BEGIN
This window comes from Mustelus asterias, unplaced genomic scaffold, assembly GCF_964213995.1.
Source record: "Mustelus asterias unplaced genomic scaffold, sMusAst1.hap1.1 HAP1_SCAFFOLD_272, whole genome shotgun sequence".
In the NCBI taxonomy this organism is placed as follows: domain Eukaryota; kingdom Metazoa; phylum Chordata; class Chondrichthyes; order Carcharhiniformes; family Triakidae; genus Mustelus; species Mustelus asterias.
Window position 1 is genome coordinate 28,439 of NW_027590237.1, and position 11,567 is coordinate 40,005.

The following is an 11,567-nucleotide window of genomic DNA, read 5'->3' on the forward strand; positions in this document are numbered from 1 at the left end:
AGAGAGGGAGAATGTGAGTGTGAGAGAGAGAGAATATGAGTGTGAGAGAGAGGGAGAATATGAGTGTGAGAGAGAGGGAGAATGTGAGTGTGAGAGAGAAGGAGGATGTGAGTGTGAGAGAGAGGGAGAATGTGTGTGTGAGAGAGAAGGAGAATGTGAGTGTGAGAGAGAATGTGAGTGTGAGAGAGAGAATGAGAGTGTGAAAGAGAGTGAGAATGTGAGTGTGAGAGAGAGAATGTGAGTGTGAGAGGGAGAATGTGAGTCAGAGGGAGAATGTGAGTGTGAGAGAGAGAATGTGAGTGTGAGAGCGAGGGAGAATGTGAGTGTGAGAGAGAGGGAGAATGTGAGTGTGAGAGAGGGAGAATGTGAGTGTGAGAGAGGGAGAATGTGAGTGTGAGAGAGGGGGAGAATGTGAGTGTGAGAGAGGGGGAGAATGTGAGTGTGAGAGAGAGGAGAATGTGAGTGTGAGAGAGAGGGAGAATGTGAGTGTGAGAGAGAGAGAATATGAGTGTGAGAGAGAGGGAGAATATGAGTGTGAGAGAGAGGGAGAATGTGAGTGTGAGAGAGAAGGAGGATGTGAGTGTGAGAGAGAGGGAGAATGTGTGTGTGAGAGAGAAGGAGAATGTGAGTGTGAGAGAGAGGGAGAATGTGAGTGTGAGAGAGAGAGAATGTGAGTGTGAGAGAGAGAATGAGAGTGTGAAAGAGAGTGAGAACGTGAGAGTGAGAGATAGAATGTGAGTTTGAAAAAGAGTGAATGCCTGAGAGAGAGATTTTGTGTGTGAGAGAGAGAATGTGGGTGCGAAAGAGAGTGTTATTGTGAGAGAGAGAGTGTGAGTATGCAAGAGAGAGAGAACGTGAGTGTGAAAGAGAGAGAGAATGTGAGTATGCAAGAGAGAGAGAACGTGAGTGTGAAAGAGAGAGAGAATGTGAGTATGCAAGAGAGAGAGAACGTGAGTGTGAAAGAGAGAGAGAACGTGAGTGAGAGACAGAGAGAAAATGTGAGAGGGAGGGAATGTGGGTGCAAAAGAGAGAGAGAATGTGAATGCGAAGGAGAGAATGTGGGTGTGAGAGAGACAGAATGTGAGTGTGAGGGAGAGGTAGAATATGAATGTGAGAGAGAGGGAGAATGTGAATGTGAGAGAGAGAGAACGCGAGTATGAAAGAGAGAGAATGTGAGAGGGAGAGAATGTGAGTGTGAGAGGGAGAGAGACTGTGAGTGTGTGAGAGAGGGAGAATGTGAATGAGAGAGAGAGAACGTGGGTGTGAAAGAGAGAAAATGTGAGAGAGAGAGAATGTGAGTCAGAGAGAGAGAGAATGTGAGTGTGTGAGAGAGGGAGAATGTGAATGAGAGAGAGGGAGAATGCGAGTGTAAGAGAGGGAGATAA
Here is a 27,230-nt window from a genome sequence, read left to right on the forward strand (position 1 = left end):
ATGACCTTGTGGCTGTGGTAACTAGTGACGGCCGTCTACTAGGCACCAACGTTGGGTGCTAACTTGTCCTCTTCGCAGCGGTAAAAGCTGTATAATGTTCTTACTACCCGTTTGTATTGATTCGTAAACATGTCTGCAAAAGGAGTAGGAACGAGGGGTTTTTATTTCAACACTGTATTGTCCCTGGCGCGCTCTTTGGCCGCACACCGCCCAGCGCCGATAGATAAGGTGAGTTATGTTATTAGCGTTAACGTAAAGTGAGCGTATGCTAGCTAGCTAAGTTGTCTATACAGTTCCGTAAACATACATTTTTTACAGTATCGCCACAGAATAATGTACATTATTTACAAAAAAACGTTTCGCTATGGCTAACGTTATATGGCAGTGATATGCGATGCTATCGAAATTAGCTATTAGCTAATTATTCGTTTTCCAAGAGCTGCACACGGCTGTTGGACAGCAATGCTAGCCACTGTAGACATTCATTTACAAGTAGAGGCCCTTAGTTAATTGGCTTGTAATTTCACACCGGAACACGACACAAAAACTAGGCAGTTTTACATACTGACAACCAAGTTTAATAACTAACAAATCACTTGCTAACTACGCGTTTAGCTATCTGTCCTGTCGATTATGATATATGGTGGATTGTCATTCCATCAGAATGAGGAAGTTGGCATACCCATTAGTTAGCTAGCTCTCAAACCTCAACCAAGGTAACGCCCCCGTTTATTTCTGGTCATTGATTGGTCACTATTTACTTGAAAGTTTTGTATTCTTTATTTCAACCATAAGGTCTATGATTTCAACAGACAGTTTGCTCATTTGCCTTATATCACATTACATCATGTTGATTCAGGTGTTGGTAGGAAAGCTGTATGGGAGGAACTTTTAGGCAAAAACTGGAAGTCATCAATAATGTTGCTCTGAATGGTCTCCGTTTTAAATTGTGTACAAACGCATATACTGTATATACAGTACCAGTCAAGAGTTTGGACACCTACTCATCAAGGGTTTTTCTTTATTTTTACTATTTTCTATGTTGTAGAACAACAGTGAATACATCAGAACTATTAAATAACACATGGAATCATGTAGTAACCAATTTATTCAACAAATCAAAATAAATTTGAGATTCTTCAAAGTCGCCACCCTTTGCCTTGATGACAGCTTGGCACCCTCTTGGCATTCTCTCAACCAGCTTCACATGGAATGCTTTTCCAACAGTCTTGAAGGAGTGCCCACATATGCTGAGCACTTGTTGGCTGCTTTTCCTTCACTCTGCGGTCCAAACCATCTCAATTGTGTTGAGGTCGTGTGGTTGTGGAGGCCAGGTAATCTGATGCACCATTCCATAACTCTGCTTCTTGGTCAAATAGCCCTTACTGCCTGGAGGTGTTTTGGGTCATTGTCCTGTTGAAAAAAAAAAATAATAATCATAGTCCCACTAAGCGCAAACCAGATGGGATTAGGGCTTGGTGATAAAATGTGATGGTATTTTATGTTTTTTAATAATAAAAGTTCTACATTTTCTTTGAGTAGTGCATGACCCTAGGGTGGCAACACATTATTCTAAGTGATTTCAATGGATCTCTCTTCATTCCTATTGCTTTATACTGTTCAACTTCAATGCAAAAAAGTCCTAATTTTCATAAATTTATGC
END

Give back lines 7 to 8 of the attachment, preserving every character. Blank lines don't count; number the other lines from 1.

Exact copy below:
Here is a 27,230-nt window from a genome sequence, read left to right on the forward strand (position 1 = left end):
ATGACCTTGTGGCTGTGGTAACTAGTGACGGCCGTCTACTAGGCACCAACGTTGGGTGCTAACTTGTCCTCTTCGCAGCGGTAAAAGCTGTATAATGTTCTTACTACCCGTTTGTATTGATTCGTAAACATGTCTGCAAAAGGAGTAGGAACGAGGGGTTTTTATTTCAACACTGTATTGTCCCTGGCGCGCTCTTTGGCCGCACACCGCCCAGCGCCGATAGATAAGGTGAGTTATGTTATTAGCGTTAACGTAAAGTGAGCGTATGCTAGCTAGCTAAGTTGTCTATACAGTTCCGTAAACATACATTTTTTACAGTATCGCCACAGAATAATGTACATTATTTACAAAAAAACGTTTCGCTATGGCTAACGTTATATGGCAGTGATATGCGATGCTATCGAAATTAGCTATTAGCTAATTATTCGTTTTCCAAGAGCTGCACACGGCTGTTGGACAGCAATGCTAGCCACTGTAGACATTCATTTACAAGTAGAGGCCCTTAGTTAATTGGCTTGTAATTTCACACCGGAACACGACACAAAAACTAGGCAGTTTTACATACTGACAACCAAGTTTAATAACTAACAAATCACTTGCTAACTACGCGTTTAGCTATCTGTCCTGTCGATTATGATATATGGTGGATTGTCATTCCATCAGAATGAGGAAGTTGGCATACCCATTAGTTAGCTAGCTCTCAAACCTCAACCAAGGTAACGCCCCCGTTTATTTCTGGTCATTGATTGGTCACTATTTACTTGAAAGTTTTGTATTCTTTATTTCAACCATAAGGTCTATGATTTCAACAGACAGTTTGCTCATTTGCCTTATATCACATTACATCATGTTGATTCAGGTGTTGGTAGGAAAGCTGTATGGGAGGAACTTTTAGGCAAAAACTGGAAGTCATCAATAATGTTGCTCTGAATGGTCTCCGTTTTAAATTGTGTACAAACGCATATACTGTATATACAGTACCAGTCAAGAGTTTGGACACCTACTCATCAAGGGTTTTTCTTTATTTTTACTATTTTCTATGTTGTAGAACAACAGTGAATACATCAGAACTATTAAATAACACATGGAATCATGTAGTAACCAATTTATTCAACAAATCAAAATAAATTTGAGATTCTTCAAAGTCGCCACCCTTTGCCTTGATGACAGCTTGGCACCCTCTTGGCATTCTCTCAACCAGCTTCACATGGAATGCTTTTCCAACAGTCTTGAAGGAGTGCCCACATATGCTGAGCACTTGTTGGCTGCTTTTCCTTCACTCTGCGGTCCAAACCATCTCAATTGTGTTGAGGTCGTGTGGTTGTGGAGGCCAGGTAATCTGATGCACCATTCCATAACTCTGCTTCTTGGTCAAATAGCCCTTACTGCCTGGAGGTGTTTTGGGTCATTGTCCTGTTGAAAAAAAAAAATAATAATCATAGTCCCACTAAGCGCAAACCAGATGGGATTAGGGCTTGGTGATAAAATGTGATGGTATTTTATGTTTTTTAATAATAAAAGTTCTACATTTTCTTTGAGTAGTGCATGACCCTAGGGTGGCAACACATTATTCTAAGTGATTTCAATGGATCTCTCTTCATTCCTATTGCTTTATACTGTTCAACTTCAATGCAAAAAAGTCCTAATTTTCATAAATTTATGC